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Box-shaped fish might seem like they don't have the most efficient body shape, but there are some surprising perks to being an underwater cuboid creature.

Hosted by: Michael Aranda

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[ ♪INTRO ].

When you imagine a fish, you probably imagine something smooth and sleek that slices right through the water. But there are a handful of fish that just aren't sleek at all… like the boxfish, which is essentially a colorful box with fins.

It might seem like exactly the worst shape for fish… but it actually comes with some surprising perks. In general, fish need to be able to cut through the water without a lot of resistance, or drag. That way, they don't waste too much energy swimming, and they're quick enough to escape predators.

But the boxfish has a rigid skeleton in the shape of a box, which, as you might expect, creates a lot of drag. The odd thing is, despite their shape, boxfish aren't these lumbering, awkward things. They're actually pretty agile and good at dodging predators.

And that caught scientists' attention. In 2002, a group of researchers used 3D-printed models of these fish to explore how water flowed around them. At first, they focused on little vortices forming off the ends of the fish's pointed corners.

Vortices naturally resist changes in direction, so the researchers thought this was like a self-correcting mechanism that helped the fish stay stable. Which might seem like a pretty clever trick of evolution. And they weren't the only ones intrigued by the idea that a creature shaped like a box could be both stable and nimble.

Engineers at Mercedes-Benz even created a concept car modeled after the boxfish in the 1990s. The problem was, the researchers had missed one key detail. If those vortices were having a significant impact on the fish, they would make it too stable to turn quickly and dodge predators.

And that clearly wasn't the case. Observations of boxfish showed that they had no problems making quick maneuvers or darting into their reefs for protection. And in a later study, scientists realized that the vortices weren't actually that strong compared to the other forces pushing the fish around.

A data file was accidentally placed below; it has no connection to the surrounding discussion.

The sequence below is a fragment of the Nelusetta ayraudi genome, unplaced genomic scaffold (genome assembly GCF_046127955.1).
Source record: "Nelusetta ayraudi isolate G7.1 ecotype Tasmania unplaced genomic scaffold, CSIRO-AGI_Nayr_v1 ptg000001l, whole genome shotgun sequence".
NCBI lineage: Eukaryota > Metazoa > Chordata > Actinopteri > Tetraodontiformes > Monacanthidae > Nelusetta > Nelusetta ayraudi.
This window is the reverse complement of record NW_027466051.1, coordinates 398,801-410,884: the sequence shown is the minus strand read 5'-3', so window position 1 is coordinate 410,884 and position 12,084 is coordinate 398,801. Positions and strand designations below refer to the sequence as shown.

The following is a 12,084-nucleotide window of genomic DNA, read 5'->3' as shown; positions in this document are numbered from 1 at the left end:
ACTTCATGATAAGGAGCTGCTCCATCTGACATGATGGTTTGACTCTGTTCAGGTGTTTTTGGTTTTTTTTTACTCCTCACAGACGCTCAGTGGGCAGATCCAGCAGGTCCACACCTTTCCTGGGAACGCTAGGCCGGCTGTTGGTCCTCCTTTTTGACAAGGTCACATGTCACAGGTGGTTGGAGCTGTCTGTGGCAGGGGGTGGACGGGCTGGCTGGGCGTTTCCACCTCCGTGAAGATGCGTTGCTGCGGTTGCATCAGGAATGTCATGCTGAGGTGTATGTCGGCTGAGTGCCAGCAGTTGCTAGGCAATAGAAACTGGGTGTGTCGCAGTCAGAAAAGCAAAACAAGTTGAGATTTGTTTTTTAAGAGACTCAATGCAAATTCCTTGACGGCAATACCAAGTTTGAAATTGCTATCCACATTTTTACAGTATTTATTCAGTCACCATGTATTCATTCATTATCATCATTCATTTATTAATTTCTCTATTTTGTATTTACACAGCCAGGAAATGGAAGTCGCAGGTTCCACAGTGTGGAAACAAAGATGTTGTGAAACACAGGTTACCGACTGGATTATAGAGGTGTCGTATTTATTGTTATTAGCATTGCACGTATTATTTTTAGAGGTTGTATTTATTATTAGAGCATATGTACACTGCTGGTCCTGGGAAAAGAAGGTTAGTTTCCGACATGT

In fact, far from being exceptionally stable, these fish proved to be extremely unstable. They wobble and topple over really easily. But the scientists realized that, of all things, that's what makes them so good at navigating.

It requires a little extra work when they're just swimming from place to place — they have to use their fins to stay upright in the moving water. But when they need to make a quick turn, all it takes is a little push of the fin in the right direction, and their body topples over, letting them turn on a dime. So if a predator shows up, this clumsy-looking fish can be headed in the opposite direction — with almost no effort — before the sleek, faster fish can even turn around.

It's still not a quick swimmer — the boxfish's drag is at least double that of most other fish, so basically what you'd expect of a swimming box. But it doesn't really need to swim far; it mostly just moseys around the reef. So the maneuverability is worth the trade-off.

Sadly, it probably lost its chance to inspire the next Mercedes-Benz, since a high-drag vehicle that easily tips over isn't the car of the future... but some engineers are still interested in it. Designers of underwater robots or jet planes that need maximum maneuverability might be able to learn something from this fish. So it may still inspire our future technology in spite of itself.

Thanks for watching this episode of SciShow! And if you liked learning about this odd little reef-dweller and its surprising abilities, you might enjoy our episode about three things fish just… shouldn't be able to do. You can watch that next! [ ♪OUTRO ].